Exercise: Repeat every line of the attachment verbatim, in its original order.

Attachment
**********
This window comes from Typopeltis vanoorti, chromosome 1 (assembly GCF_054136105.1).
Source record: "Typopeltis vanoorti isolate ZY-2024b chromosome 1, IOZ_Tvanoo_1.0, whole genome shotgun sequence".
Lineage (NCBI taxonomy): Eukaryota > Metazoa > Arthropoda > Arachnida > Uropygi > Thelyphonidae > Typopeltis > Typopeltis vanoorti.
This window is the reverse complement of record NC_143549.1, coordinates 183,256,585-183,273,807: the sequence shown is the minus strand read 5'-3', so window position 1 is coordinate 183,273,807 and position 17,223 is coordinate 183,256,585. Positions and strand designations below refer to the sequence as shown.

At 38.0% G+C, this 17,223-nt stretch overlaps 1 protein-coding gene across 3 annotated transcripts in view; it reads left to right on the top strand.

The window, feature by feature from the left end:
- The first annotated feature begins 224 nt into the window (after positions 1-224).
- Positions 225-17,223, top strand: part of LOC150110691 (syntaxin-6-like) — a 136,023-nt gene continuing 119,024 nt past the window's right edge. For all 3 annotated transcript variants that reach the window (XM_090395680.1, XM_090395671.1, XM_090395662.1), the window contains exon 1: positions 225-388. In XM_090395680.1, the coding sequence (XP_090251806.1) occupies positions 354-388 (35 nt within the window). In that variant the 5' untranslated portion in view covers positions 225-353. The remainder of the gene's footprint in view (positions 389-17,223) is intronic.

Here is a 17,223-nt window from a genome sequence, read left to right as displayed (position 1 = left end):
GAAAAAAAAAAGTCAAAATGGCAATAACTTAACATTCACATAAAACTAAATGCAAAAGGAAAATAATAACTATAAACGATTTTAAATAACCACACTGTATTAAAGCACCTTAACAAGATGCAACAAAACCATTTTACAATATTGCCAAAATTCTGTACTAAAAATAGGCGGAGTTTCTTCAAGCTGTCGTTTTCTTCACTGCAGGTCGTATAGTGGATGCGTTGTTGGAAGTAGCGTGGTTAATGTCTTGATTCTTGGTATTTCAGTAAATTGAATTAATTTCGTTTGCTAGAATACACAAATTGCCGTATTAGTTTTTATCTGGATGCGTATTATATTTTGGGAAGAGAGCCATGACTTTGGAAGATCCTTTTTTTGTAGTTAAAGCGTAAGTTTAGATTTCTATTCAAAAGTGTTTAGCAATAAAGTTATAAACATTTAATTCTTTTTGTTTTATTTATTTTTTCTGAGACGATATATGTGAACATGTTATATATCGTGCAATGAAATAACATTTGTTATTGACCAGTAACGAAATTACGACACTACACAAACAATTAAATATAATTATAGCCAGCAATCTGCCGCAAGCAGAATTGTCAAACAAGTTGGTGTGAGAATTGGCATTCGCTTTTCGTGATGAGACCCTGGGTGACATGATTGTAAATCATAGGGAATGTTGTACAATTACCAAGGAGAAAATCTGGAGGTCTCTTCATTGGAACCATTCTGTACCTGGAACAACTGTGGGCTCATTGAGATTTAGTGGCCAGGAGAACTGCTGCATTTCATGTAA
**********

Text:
This window comes from Typopeltis vanoorti, chromosome 1 (assembly GCF_054136105.1).
Source record: "Typopeltis vanoorti isolate ZY-2024b chromosome 1, IOZ_Tvanoo_1.0, whole genome shotgun sequence".
Lineage (NCBI taxonomy): Eukaryota > Metazoa > Arthropoda > Arachnida > Uropygi > Thelyphonidae > Typopeltis > Typopeltis vanoorti.
This window is the reverse complement of record NC_143549.1, coordinates 183,256,585-183,273,807: the sequence shown is the minus strand read 5'-3', so window position 1 is coordinate 183,273,807 and position 17,223 is coordinate 183,256,585. Positions and strand designations below refer to the sequence as shown.

At 38.0% G+C, this 17,223-nt stretch overlaps 1 protein-coding gene across 3 annotated transcripts in view; it reads left to right on the top strand.

The window, feature by feature from the left end:
- The first annotated feature begins 224 nt into the window (after positions 1-224).
- Positions 225-17,223, top strand: part of LOC150110691 (syntaxin-6-like) — a 136,023-nt gene continuing 119,024 nt past the window's right edge. For all 3 annotated transcript variants that reach the window (XM_090395680.1, XM_090395671.1, XM_090395662.1), the window contains exon 1: positions 225-388. In XM_090395680.1, the coding sequence (XP_090251806.1) occupies positions 354-388 (35 nt within the window). In that variant the 5' untranslated portion in view covers positions 225-353. The remainder of the gene's footprint in view (positions 389-17,223) is intronic.

Here is a 17,223-nt window from a genome sequence, read left to right as displayed (position 1 = left end):
GAAAAAAAAAAGTCAAAATGGCAATAACTTAACATTCACATAAAACTAAATGCAAAAGGAAAATAATAACTATAAACGATTTTAAATAACCACACTGTATTAAAGCACCTTAACAAGATGCAACAAAACCATTTTACAATATTGCCAAAATTCTGTACTAAAAATAGGCGGAGTTTCTTCAAGCTGTCGTTTTCTTCACTGCAGGTCGTATAGTGGATGCGTTGTTGGAAGTAGCGTGGTTAATGTCTTGATTCTTGGTATTTCAGTAAATTGAATTAATTTCGTTTGCTAGAATACACAAATTGCCGTATTAGTTTTTATCTGGATGCGTATTATATTTTGGGAAGAGAGCCATGACTTTGGAAGATCCTTTTTTTGTAGTTAAAGCGTAAGTTTAGATTTCTATTCAAAAGTGTTTAGCAATAAAGTTATAAACATTTAATTCTTTTTGTTTTATTTATTTTTTCTGAGACGATATATGTGAACATGTTATATATCGTGCAATGAAATAACATTTGTTATTGACCAGTAACGAAATTACGACACTACACAAACAATTAAATATAATTATAGCCAGCAATCTGCCGCAAGCAGAATTGTCAAACAAGTTGGTGTGAGAATTGGCATTCGCTTTTCGTGATGAGACCCTGGGTGACATGATTGTAAATCATAGGGAATGTTGTACAATTACCAAGGAGAAAATCTGGAGGTCTCTTCATTGGAACCATTCTGTACCTGGAACAACTGTGGGCTCATTGAGATTTAGTGGCCAGGAGAACTGCTGCATTTCATGTAA